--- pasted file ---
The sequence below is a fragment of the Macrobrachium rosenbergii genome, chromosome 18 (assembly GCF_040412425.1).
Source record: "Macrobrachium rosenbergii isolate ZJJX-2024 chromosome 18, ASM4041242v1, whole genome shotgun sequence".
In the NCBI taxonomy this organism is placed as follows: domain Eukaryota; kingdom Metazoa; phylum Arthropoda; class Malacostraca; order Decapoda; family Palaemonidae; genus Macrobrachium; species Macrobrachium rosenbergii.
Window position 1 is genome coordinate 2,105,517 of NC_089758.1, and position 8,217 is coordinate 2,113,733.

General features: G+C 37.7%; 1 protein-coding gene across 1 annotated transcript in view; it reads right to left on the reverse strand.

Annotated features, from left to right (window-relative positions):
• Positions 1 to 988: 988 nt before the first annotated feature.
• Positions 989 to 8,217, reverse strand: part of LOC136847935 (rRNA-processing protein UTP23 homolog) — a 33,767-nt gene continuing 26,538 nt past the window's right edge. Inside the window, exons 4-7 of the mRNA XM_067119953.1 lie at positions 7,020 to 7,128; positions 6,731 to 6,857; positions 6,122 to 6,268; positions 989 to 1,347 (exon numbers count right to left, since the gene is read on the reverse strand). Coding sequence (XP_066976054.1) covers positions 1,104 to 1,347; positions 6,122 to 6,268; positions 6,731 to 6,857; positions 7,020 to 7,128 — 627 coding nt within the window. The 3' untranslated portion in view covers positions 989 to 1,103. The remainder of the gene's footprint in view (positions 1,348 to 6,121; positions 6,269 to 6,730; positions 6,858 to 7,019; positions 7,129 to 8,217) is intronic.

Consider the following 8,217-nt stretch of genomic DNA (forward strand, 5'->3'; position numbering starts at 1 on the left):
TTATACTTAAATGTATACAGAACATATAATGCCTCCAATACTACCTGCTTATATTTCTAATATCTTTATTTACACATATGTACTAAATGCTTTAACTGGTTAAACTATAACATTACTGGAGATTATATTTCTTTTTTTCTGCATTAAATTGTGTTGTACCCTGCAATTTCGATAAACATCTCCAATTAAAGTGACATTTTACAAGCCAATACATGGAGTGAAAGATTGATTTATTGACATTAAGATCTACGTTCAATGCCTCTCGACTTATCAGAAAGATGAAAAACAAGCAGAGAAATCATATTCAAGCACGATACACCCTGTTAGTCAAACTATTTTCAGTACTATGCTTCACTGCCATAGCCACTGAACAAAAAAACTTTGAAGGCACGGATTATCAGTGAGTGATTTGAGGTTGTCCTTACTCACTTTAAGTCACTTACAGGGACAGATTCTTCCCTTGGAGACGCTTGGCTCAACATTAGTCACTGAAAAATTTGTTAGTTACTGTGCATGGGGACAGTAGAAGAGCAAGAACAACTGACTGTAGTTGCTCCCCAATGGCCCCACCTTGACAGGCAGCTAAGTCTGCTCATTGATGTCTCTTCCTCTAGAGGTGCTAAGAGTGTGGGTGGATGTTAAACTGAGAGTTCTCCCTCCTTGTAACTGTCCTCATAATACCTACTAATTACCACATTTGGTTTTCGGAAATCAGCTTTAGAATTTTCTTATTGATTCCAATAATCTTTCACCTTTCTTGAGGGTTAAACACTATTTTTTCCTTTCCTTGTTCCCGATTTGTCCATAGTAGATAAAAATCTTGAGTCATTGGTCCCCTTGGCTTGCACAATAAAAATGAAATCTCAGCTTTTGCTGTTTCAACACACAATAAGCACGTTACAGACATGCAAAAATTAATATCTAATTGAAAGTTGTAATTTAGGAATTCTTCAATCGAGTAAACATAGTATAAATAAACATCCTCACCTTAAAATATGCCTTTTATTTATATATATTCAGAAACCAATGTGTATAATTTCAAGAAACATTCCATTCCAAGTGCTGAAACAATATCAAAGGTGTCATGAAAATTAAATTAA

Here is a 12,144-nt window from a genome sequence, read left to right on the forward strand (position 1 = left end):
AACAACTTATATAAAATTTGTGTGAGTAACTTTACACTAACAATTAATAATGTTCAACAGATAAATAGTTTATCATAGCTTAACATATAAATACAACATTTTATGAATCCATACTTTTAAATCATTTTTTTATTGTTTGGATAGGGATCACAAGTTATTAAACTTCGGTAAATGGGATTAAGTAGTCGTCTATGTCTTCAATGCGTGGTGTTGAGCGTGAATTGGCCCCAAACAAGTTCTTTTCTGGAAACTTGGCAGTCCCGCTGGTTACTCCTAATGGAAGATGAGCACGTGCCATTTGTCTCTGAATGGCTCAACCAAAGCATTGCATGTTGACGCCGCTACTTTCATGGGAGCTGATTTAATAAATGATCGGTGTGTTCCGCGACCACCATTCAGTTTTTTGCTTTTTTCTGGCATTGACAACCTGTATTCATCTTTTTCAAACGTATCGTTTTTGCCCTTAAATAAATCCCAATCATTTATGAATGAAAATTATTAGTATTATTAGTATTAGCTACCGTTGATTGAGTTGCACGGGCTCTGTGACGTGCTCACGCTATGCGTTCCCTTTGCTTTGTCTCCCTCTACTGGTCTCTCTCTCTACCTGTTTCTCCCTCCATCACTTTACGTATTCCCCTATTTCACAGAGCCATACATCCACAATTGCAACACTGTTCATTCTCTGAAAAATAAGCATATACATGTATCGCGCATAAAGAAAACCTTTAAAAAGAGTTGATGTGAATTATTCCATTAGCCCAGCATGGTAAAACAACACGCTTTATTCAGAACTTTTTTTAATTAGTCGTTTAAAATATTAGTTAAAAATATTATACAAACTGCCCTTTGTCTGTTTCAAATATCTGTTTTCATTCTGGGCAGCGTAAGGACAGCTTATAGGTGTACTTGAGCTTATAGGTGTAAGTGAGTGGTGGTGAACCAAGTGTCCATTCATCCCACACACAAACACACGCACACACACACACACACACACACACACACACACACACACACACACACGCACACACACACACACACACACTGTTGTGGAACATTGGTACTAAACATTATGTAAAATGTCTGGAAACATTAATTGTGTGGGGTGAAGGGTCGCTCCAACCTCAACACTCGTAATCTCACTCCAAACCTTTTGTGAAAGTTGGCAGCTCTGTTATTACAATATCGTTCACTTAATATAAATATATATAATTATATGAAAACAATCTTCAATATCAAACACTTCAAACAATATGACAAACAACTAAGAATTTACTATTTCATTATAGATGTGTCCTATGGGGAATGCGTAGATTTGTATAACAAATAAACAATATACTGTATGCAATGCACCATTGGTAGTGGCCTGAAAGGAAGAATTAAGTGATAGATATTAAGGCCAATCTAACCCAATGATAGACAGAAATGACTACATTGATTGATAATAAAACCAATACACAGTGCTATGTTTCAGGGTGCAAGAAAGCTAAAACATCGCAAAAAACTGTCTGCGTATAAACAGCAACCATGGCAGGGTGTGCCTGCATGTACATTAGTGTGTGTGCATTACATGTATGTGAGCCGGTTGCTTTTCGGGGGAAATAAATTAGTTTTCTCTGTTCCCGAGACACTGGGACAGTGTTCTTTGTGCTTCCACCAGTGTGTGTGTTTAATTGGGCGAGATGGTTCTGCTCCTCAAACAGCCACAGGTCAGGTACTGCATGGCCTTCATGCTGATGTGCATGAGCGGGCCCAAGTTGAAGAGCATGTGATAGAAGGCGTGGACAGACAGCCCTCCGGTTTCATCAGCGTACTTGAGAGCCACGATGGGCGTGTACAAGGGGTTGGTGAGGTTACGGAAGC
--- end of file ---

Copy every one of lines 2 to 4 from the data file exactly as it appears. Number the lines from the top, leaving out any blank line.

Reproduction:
Source record: "Macrobrachium rosenbergii isolate ZJJX-2024 chromosome 18, ASM4041242v1, whole genome shotgun sequence".
In the NCBI taxonomy this organism is placed as follows: domain Eukaryota; kingdom Metazoa; phylum Arthropoda; class Malacostraca; order Decapoda; family Palaemonidae; genus Macrobrachium; species Macrobrachium rosenbergii.
Window position 1 is genome coordinate 2,105,517 of NC_089758.1, and position 8,217 is coordinate 2,113,733.